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Automatic Dependent Surveillance Broadcast (ADS-B)

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Category: Air Ground Communication Air Ground Communication
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Automatic Dependent Surveillance Broadcast


ADS-B is a Surveillance technique that relies on aircraft or airport vehicles broadcasting their identity, position and other information derived from on board systems (GNSS etc.). This signal can be captured for surveillance purposes on the ground (ADS-B Out) or on board other aircraft (ADS-B In). The latter will enable airborne traffic situational awareness (ATSAW), spacing, separation and self-separation applications.

ADS-B is automatic because no external stimulus is required; it is dependent because it relies on on-board systems to provide surveillance information to other parties. Finally, the data is broadcast, the originating source has no knowledge of who receives the data and there is no interrogation or two-way contract.

ADS-B is a key enabler of the future ATM Network, contributing to the achievement of the Single European Sky (SES) performance objectives, including safety, capacity, efficiency and environmental sustainability.

The vision for ground Surveillance foresees in en-route and terminal areas the combination of ADS-B with independent Surveillance, the latter provided by MSSR or Mode S or Wide Area Multilateration (WAM). It is noted that WAM system receivers generally include ADS-B functionality.

Airborne ADS-B systems will be available as enablers of the new separation modes. These airborne applications will require changes in the avionics to process and display the air situation picture to the pilot.

For airports, a locally optimised mix of the available technologies, i.e. airport Multilateration, Surface Movement Radars and ADS-B, will enable A-SMGCS systems and integrated airport operations. This could include the availability of Surveillance information on a moving map, using an HMI in the cockpit and in surface vehicles.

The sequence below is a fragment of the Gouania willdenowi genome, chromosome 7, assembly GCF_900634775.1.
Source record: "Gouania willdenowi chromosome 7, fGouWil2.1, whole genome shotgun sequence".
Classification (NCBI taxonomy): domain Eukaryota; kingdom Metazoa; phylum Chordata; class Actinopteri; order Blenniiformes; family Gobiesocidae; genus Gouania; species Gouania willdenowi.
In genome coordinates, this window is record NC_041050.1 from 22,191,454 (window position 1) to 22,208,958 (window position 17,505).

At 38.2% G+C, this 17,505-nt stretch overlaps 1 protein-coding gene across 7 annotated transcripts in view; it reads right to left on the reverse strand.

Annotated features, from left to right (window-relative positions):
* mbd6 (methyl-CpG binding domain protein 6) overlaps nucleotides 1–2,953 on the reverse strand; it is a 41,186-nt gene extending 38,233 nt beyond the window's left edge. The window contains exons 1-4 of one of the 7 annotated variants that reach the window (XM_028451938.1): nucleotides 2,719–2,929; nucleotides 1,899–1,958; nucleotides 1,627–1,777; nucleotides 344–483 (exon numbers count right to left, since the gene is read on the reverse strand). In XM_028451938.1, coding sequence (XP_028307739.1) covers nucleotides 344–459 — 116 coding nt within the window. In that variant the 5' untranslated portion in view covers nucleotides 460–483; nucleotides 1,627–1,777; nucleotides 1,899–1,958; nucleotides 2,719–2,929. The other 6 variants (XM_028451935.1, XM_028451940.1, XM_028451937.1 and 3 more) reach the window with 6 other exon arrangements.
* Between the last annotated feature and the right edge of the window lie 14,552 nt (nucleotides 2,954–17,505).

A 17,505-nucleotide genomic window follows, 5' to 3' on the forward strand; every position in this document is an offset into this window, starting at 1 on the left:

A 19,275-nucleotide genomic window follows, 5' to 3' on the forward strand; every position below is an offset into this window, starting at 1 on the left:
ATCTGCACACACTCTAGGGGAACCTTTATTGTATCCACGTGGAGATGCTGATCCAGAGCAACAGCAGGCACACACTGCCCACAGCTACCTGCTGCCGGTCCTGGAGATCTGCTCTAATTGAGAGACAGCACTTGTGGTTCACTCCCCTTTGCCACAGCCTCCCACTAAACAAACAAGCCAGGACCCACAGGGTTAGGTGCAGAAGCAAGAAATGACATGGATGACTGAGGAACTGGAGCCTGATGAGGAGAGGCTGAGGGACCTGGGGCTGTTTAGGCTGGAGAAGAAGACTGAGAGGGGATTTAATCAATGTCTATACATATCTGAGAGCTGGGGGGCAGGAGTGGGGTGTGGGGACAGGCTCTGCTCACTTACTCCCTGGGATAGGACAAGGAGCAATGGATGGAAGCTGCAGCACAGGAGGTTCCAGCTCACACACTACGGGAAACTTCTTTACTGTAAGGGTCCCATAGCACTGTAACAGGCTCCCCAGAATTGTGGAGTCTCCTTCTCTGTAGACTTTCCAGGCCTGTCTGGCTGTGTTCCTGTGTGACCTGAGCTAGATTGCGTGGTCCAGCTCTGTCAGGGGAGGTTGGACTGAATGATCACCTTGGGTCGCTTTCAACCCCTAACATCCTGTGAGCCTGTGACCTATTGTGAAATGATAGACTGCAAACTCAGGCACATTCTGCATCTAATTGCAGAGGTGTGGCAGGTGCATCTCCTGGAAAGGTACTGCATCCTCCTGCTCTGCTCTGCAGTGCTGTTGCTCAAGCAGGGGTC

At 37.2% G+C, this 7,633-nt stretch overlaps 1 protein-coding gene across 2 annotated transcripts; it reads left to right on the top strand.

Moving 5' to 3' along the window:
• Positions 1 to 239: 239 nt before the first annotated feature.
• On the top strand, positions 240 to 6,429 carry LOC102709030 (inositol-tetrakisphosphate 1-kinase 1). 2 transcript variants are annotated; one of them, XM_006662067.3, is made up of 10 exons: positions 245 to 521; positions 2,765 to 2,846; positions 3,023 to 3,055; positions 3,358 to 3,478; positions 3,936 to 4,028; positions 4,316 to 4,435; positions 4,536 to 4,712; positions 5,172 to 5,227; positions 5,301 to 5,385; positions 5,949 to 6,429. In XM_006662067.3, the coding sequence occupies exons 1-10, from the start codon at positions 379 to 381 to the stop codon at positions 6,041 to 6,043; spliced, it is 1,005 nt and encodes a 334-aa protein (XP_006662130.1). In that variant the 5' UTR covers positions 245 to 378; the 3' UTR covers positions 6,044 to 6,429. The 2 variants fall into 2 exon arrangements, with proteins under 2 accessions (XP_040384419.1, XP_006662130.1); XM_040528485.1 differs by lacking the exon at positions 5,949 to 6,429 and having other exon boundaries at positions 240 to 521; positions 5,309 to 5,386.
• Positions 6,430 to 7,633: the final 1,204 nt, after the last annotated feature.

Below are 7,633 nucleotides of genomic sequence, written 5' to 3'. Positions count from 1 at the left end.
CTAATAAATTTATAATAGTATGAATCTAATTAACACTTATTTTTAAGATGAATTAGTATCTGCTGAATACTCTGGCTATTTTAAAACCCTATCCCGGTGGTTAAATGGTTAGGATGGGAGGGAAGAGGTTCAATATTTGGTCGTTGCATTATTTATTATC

The introduction of ADS-B in the Surveillance infrastructure provides important features which can be exploited by the ATM Network:

  • Full “Network-wide” Surveillance coverage
    • Surveillance “everywhere”, i.e. no gaps from gate-to-gate
    • Air-to-air Surveillance possible, i.e. traffic situational awareness picture available on board
    • The aircraft is integral part of the Network
    • Surveillance data provided directly from on-board systems
  • High performance
  • Improved safety
  • Increased capacity
  • Cost-efficiency
    • Reduced cost of the Surveillance infrastructure (ADS-B is cheaper than radar)
    • More efficient flight profiles (in areas where previously surveillance was not cost-effective)
    • Fuel savings etc.
  • Environmental sustainability (CO2 reduction)
  • Reduced RF pollution (leading to an increased viability of the 1090 MHz datalink)
  • Global Interoperability